The end of the year is riddled with circumstances that make it all too easy to lose sight of fitness goals. For runners and tennis players, cooler temperatures and the lack of daylight mean less time outside. Even if you prefer training in a gym, year-end events like school plays, wrapping parties, and last-minute shopping can limit your free time.
Perhaps most challenging of all, the final weeks of the year bring three food-based events that have derailed weight loss and training plans for decades: office parties, potlucks, and family dinners. While we can’t be there to coach you through each of these events, we've put together a few tips to make it easier to survive the holiday season without sacrificing the progress you worked so hard for all year.
Before You Go
Prior to any temptation-filled event like the ones below, preparation is crucial! Be sure to get plenty of rest leading up to your next social gathering; feeling sleepy may encourage you to reach for sweet treats as a pick-me-up. That boost will be temporary, however, and you'll likely find yourself going back for more sugary snacks once your blood sugar starts to crash.
Another not-so-secret weapon in the fight against diet temptation is water. Yeah, yeah, you know water is good for you and you need to drink more. But seriously: People commonly mistake thirst for hunger, and being adequately hydrated prior to any food-based event is a great way to cut some of your cravings off at the pass.
The Office Holiday Party
No one can be bothered to bring donuts to staff meetings in May, but even the CrossFitter in accounting brings bacon-wrapped snickerdoodles to the office holiday party. Office parties are like a marathon for your willpower, and 8 grueling hours of trying to say “no thanks” to fabulous food can test even the most iron-willed people. Moderation is key but achieving it can be difficult at 3 p.m. when your energy dips and there are still plenty of cookies left.
Smart eating in the beginning of the day will help you curb over-indulging. Protein keeps hunger at bay, so snacking on some almonds, yogurt, or other high-protein treats can help fill you up before the festivities, which should help you make better decisions throughout the day.
We love potlucks and think they don’t happen often enough. They're a wonderful way to spend time with the friends (and food) you love, but there are typically few truly healthy options to be found. Everyone tends to bring a dish of comfort food or a decadent dessert so that guests can spend the night tasting and discussing the culinary delights that were lovingly prepared (or picked up at grocery store on the way—no judgment!).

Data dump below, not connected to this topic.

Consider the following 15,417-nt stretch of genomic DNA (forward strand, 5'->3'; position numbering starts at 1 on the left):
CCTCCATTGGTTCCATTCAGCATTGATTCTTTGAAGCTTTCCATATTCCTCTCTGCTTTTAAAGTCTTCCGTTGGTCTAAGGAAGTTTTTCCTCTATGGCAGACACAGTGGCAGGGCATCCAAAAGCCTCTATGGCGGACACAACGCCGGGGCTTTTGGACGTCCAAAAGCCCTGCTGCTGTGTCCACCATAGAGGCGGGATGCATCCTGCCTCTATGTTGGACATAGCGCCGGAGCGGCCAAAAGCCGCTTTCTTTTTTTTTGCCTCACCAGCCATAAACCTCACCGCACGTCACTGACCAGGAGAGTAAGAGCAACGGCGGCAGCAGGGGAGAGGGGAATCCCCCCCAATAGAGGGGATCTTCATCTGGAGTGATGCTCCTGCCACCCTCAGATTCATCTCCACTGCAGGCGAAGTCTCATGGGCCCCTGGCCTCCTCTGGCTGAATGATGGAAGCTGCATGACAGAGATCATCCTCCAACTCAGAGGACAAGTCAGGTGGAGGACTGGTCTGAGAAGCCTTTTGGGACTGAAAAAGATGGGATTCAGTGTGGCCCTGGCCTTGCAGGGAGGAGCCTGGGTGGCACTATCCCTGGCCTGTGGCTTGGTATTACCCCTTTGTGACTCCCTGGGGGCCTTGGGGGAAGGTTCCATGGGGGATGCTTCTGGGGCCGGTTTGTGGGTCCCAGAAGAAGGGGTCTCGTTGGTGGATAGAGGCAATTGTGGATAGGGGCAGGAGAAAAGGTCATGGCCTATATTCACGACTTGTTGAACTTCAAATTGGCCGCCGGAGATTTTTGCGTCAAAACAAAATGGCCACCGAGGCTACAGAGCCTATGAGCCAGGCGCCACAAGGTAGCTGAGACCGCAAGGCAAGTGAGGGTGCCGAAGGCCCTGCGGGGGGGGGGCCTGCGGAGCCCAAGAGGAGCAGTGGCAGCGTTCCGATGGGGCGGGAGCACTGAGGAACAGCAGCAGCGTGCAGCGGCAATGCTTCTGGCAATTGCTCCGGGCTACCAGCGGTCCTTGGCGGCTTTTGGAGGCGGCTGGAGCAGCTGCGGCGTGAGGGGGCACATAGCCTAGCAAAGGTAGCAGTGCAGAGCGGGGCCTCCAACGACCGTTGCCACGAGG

One way to combat the onslaught of unhealthy calories is to bring a super-healthy dish to share. Don’t worry about being “that guy” or “ that girl” who shows up with a salad, bowl of roasted vegetables, or a tray of seasonal fruits. Having a healthy option among the more traditional potluck fare will be a welcomed alternative for others trying to focus on their health this holiday season.
The Family Dinner
Holiday family dinners are pretty much the "final boss" stage of seasonal diet challenges: a sacred tradition where no one wants to hear how overeating may hurt your average mile time. They just want you to sit down and eat with the family! It's easy to let your focus on healthy eating slip around loved ones, and it can be incredibly difficult to put up a fight when grandma offers you seconds, thirds, and a plate to take home the size of a satellite dish.
While hitting your next goal may be foremost in your mind at this year's family dinner, remember that the meal doesn’t take up the entire evening. If you can’t fit in a run or workout in before or after dinner, try adding activities to your family gatherings that get people moving. Take a family stroll around the neighborhood or suggest a game of charades. When is the last time you saw your aunt play charades? You know you want to see her act out the word “firefighter” in the living room. Some light activity and laughing will help you burn up some of the calories you added at dinner.